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Prognostic indicators Age of patient Premorbid language skills and literacy Education and occupation Extent and location of lesion(s) Presence of past.

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Presentation on theme: "Prognostic indicators Age of patient Premorbid language skills and literacy Education and occupation Extent and location of lesion(s) Presence of past."— Presentation transcript:

1 Prognostic indicators Age of patient Premorbid language skills and literacy Education and occupation Extent and location of lesion(s) Presence of past neurological disorders Presence of past medical or behavioral disorders Current medical, neurological, behavioral disorders Current hearing ability Current visual status Current motor performance Current language performance Severity of aphasia

2 Prognostic indicators, continued Time of treatment initiation Treatment technique Accuracy of treatment application Length of treatment Intensity of treatment Family involvement Improvement/deterioration in general health during course of treatment Improvement/deterioration in language performance during course of treatment or trial period; Spontaneous recovery; Patient motivation, enthusiasm, attitude toward learning.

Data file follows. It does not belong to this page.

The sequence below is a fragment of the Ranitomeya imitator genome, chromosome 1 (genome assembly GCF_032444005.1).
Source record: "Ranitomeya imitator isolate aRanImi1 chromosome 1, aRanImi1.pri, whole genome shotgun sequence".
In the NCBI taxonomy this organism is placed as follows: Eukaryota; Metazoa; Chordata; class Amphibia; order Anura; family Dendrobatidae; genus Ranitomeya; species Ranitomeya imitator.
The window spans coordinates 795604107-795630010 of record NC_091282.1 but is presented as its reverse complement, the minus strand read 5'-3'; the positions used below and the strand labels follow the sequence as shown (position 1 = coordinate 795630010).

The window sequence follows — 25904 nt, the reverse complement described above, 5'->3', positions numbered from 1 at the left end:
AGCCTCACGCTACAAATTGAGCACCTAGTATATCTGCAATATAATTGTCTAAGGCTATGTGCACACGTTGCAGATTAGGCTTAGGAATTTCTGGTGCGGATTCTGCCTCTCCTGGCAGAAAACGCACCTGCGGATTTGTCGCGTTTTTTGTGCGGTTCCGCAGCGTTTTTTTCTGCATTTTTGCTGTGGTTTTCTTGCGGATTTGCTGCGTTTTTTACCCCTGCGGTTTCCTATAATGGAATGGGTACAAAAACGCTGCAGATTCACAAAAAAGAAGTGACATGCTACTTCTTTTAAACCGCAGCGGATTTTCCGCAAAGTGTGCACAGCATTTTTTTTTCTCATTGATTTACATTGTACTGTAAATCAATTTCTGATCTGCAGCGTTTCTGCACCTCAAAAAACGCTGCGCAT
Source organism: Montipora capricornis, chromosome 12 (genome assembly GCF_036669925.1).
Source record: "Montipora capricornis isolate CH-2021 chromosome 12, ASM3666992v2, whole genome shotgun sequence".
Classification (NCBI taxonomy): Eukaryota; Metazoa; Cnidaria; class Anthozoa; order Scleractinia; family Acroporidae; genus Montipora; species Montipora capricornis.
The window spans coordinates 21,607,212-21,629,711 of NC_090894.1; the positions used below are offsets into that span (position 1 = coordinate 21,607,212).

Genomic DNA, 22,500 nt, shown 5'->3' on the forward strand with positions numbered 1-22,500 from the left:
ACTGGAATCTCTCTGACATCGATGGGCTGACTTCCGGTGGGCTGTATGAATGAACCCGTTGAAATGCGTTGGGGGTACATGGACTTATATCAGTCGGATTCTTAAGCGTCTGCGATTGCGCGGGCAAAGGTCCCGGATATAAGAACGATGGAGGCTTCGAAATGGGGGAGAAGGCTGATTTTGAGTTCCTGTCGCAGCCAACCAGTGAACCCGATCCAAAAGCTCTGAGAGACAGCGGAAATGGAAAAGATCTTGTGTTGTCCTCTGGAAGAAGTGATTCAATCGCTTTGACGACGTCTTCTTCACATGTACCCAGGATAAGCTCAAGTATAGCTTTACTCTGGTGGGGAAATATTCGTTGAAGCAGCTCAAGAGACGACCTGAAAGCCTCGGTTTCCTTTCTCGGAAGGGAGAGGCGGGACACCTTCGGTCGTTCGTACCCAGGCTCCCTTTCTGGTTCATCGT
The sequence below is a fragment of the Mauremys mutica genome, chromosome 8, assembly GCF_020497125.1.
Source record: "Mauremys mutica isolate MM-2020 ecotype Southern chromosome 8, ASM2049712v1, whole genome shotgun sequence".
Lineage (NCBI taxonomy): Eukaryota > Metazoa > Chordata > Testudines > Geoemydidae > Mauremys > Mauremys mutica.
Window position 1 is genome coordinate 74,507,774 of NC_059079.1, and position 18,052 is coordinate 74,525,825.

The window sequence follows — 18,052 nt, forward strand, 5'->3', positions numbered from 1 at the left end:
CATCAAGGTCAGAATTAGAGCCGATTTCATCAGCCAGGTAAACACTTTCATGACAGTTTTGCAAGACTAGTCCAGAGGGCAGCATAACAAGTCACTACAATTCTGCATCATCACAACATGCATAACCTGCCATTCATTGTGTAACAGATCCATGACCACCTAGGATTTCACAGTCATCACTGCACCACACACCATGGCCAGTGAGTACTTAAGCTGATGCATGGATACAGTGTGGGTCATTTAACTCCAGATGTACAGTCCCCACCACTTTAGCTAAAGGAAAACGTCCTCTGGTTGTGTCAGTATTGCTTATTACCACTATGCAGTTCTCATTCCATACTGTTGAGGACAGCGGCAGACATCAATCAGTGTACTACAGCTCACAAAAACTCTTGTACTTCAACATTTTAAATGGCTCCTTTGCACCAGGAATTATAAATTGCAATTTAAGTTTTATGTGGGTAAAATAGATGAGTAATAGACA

3 Limitations of research data Lack of control of variables that affect treatment outcomes Questionable internal validity Poor description of patients Poor description of treatment procedures and protocols

4 Negative indicators (Brookshire, 1992) Patients who have neurologically recovered but still exhibit the following characteristics may not benefit from treatment: Severe auditory comprehension problems coupled with verbal stereotypes; Failure to match identical stimuli; Indiscriminate “Yes-No” responses; Jargon and empty speech without self- correction.

5 General principles of treatment Select client-specific target behaviors that provide the greatest improvement in functional communication; Start treatment at a simpler level and move to progressively more complex tasks; Target behaviors that signal the system is just beginning to breakdown; Provide maximum amount of stimulus control in the beginning, including modeling, pictures, objects and events that help establish the behaviors; Reduce the clinically manipulated stimulus control in gradual steps so that the target behaviors are produced in response to more natural stimulus events;

6 General principles (continued) Provide immediate, response-contingent feedback to increase desirable behaviors and decrease undesirable behaviors (therefore you must keep score!!); Train self-monitoring skills Train significant others to evoke, prompt, support, reinforce and maintain appropriate communicative behaviors in the client; Elicit a large number of responses per session; Begin sessions with familiar items/tasks; Introduce new materials and procedures as extensions of familiar materials and procedures.

7 General principles, continued Work in a quiet environment; Use multi-modality stimulation, but do not overload the system; Give the patient plenty of time; Avoid precipitous repetitions; Use extralinguistic cues; Work in realistic contexts; Use alerting stimuli; Be positive, encouraging, success-oriented;